A little from Ajahn Chah:
"Why is the practice so difficult and arduous? Because of desires.
As soon as we sit down to meditate we want to become peaceful. If we didn't want to find peace we wouldn't sit, we wouldn't practice. As soon as we sit down we want peace to be right there, but wanting the mind to be calm makes for confusion, and we feel restless. This is how it goes. So the Buddha says, "Don't speak out of desire, don't sit out of desire, don't walk out of desire,...Whatever you do, don't do it with desire." Desire means wanting. If you don't want to do something you won't do it. If our practice reaches this point we can get quite discouraged. How can we practice? As soon as we sit down there is desire in the mind. It's because of this that the body and mind are difficult to observe. If they are not the self nor belonging to self then who do they belong to? It's difficult to resolve these things, we must rely on wisdom. The Buddha says we must practice with "letting go," isn't it? If we let go then we just don't practice, right?...Because we've let go.
Suppose we went to buy some coconuts in the market, and while we were carrying them back someone asked:
"What did you buy those coconuts for?"
"I bought them to eat."
"Are you going to eat the shells as well?"
"I don't believe you. If you're not going to eat the shells then why did you buy them also?"
Well what do you say? How are you going to answer their question?
We practice with desire. If we didn't have desire we wouldn't practice. Practicing with desire is //tanha//.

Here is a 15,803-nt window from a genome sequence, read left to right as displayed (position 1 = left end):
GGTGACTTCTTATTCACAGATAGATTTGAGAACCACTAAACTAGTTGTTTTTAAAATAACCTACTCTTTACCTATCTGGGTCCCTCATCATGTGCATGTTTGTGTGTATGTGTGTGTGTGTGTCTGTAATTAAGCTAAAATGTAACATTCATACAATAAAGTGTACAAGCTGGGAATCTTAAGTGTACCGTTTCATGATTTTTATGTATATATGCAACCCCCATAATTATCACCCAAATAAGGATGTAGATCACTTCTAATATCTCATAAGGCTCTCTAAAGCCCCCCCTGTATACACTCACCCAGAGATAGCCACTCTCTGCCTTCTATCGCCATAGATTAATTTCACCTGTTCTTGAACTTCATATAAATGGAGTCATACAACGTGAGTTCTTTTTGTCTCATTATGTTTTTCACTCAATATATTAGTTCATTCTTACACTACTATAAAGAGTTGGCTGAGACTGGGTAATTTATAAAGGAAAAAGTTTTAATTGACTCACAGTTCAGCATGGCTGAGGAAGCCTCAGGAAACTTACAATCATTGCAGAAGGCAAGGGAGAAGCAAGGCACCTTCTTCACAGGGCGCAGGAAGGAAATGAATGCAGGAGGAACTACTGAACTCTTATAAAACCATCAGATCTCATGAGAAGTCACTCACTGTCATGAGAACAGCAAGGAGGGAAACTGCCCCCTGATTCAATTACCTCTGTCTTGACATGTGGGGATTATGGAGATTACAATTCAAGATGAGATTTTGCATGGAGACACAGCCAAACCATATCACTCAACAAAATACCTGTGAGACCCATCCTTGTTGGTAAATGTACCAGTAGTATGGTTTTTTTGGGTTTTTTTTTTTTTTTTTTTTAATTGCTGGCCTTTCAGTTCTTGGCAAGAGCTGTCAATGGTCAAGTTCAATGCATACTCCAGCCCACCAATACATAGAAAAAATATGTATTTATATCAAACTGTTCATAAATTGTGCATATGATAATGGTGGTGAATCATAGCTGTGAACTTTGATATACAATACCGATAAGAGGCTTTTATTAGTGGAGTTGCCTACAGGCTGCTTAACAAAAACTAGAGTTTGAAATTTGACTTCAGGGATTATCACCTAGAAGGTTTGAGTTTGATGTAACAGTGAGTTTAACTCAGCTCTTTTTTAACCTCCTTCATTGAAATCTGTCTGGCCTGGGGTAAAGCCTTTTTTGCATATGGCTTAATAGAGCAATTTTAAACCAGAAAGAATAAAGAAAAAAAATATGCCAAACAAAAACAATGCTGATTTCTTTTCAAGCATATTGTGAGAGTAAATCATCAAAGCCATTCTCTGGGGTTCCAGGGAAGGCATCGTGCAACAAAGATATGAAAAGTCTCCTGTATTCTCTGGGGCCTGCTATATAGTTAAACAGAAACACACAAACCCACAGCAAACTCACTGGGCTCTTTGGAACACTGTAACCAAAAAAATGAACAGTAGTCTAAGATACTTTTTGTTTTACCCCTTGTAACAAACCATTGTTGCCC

Contemplating in this way can give rise to wisdom, you know. For example, those coconuts:
Are you going to eat the shells as well? Of course not. Then why do you take them? Because the time hasn't yet come for you to throw them away. They're useful for wrapping up the coconut in. If, after eating the coconut, you throw the shells away, there is no problem. Our practice is like this.
The Buddha said, "Don't act on desire, don't speak from desire, don't eat with desire." Standing, walking, sitting or reclining...whatever...don't do it with desire. This means to do it with detachment. It's just like buying the coconuts from the market. We're not going to eat the shells but it's not yet time to throw them away. We keep them first. This is how the practice is. Concept and Transcendence [*] are co-existent, just like a coconut. The flesh, the husk and the shell are all together. When we buy it we buy the whole lot. If somebody wants to accuse us of eating coconut shells that's their business, we know what we're doing. "
- Food for the heart.
---The trouble is that you think you have time---
---It's not what happens to you in life that is important ~ it's what you do with it ---